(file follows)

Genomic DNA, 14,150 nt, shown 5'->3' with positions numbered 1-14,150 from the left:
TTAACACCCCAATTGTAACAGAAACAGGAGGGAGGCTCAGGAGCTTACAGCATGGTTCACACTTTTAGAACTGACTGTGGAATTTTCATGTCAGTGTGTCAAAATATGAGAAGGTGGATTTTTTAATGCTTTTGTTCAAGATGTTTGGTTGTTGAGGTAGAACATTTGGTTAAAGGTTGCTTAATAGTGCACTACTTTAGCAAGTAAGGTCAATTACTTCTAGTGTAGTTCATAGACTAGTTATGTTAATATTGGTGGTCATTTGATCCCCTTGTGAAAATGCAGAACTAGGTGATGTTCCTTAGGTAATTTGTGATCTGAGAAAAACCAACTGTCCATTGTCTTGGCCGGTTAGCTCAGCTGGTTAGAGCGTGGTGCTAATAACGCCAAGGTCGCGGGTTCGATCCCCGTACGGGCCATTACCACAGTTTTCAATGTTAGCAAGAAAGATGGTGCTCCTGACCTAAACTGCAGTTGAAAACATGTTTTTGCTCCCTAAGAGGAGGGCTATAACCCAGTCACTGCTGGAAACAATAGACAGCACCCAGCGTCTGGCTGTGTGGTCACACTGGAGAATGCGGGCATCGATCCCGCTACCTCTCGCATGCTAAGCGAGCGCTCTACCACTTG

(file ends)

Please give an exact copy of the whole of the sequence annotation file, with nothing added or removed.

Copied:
Genomic DNA, 14,150 nt, shown 5'->3' with positions numbered 1-14,150 from the left:
TTAACACCCCAATTGTAACAGAAACAGGAGGGAGGCTCAGGAGCTTACAGCATGGTTCACACTTTTAGAACTGACTGTGGAATTTTCATGTCAGTGTGTCAAAATATGAGAAGGTGGATTTTTTAATGCTTTTGTTCAAGATGTTTGGTTGTTGAGGTAGAACATTTGGTTAAAGGTTGCTTAATAGTGCACTACTTTAGCAAGTAAGGTCAATTACTTCTAGTGTAGTTCATAGACTAGTTATGTTAATATTGGTGGTCATTTGATCCCCTTGTGAAAATGCAGAACTAGGTGATGTTCCTTAGGTAATTTGTGATCTGAGAAAAACCAACTGTCCATTGTCTTGGCCGGTTAGCTCAGCTGGTTAGAGCGTGGTGCTAATAACGCCAAGGTCGCGGGTTCGATCCCCGTACGGGCCATTACCACAGTTTTCAATGTTAGCAAGAAAGATGGTGCTCCTGACCTAAACTGCAGTTGAAAACATGTTTTTGCTCCCTAAGAGGAGGGCTATAACCCAGTCACTGCTGGAAACAATAGACAGCACCCAGCGTCTGGCTGTGTGGTCACACTGGAGAATGCGGGCATCGATCCCGCTACCTCTCGCATGCTAAGCGAGCGCTCTACCACTTG